Now a miner, before he begins to mine the veins, must consider seven things, namely:-the situation, the conditions, the water, the roads, the climate, the right of ownership, and the neighbours. There are four kinds of situations--mountain, hill, valley, and plain. Of these four, the first two are the most easily mined, because in them tunnels can be driven to drain off the water, which often makes mining operations very laborious, if it does not stop them altogether. The last two kinds of ground are more troublesome, especially because tunnels cannot be driven in such places. Nevertheless, a prudent miner considers all these four sorts of localities in the region in which he happens to be, and he searches for veins in those places where some torrent or other agency has removed and swept the soil away; yet he need not prospect everywhere, but since there is a great variety, both in mountains and in the three other kinds of localities, he always selects from them those which will give him the best chance of obtaining wealth.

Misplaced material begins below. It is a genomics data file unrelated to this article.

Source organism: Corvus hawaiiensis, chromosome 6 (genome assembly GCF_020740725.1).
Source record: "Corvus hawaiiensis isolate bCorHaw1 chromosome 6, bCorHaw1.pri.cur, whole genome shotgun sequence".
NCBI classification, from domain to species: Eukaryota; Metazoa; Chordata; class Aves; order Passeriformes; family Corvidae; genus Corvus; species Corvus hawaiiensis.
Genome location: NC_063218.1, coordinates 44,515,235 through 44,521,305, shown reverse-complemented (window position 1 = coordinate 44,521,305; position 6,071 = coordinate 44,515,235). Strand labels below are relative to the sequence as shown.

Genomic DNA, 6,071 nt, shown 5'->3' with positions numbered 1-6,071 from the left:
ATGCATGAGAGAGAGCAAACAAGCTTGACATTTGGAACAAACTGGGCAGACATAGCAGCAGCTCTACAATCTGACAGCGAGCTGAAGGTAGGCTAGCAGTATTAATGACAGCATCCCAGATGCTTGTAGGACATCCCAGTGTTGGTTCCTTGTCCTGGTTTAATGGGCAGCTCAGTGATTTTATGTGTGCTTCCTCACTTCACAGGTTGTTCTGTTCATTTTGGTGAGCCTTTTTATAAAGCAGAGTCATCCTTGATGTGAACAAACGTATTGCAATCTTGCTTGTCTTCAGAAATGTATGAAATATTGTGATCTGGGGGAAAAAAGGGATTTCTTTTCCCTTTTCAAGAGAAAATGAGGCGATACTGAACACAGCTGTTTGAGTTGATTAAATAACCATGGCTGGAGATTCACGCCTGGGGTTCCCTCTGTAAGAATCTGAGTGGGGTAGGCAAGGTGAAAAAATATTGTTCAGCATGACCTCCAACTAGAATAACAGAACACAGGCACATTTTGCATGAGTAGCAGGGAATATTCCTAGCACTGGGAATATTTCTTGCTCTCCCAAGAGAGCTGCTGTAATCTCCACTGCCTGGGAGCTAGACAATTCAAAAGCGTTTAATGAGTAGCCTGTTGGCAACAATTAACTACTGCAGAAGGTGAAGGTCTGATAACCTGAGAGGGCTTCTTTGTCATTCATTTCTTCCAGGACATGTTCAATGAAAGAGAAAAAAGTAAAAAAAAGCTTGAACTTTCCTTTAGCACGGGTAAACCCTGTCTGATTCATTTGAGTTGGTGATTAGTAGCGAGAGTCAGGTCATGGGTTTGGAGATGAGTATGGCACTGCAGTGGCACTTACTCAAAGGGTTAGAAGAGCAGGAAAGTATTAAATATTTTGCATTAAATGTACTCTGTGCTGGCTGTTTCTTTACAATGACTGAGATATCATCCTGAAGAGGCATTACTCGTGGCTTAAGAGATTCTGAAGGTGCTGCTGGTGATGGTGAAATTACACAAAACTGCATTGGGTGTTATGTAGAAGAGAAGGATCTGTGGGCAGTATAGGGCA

In the first place, mountains differ greatly in position, some being situated in even and level plains, while others are found in broken and elevated regions, and others again seem to be piled up, one mountain upon another. The wise miner does not mine in mountains which are situated on open plains, neither does he dig in those which are placed on the summits of mountainous regions, unless by some chance the veins in those mountains have been denuded of their surface covering, and abounding in metals and other products, are exposed plainly to his notice,--for with regard to what I have already said more than once, and though I never repeat it again, I wish to emphasize this exception as to the localities which should not be selected. All districts do not possess a great number of mountains crowded together; some have but one, others two, others three, or perhaps a few more. In some places there are plains lying between them; in others the mountains are joined together or separated only by narrow valleys. The miner should not dig in those solitary mountains, dispersed through the plains and open regions, but only in those which are connected and joined with others. Then again, since mountains differ in size, some being very large, others of medium height, and others more like hills than mountains, the miner rarely digs in the largest or the smallest of them, but generally only in those of medium size. Moreover, mountains have a great variety of shapes; for with some the slopes rise gradually, while others, on the contrary, are all precipitous; in some others the slopes are gradual on one side, and on the other sides precipitous; some are drawn out in length; some are gently curved; others assume different shapes. But the miner may dig in all parts of them, except where there are precipices, and he should not neglect even these latter if metallic veins are exposed before his eyes. There are just as great differences in hills as there are in mountains, yet the miner does not dig except in those situated in mountainous districts, and even very rarely in those. It is however very little to be wondered at that the hill in the Island of Lemnos was excavated, for the whole is of a reddish-yellow colour, which furnishes for the inhabitants that valuable clay so especially beneficial to mankind. In like manner, other hills are excavated if chalk or other varieties of earth are exposed, but these are not prospected for.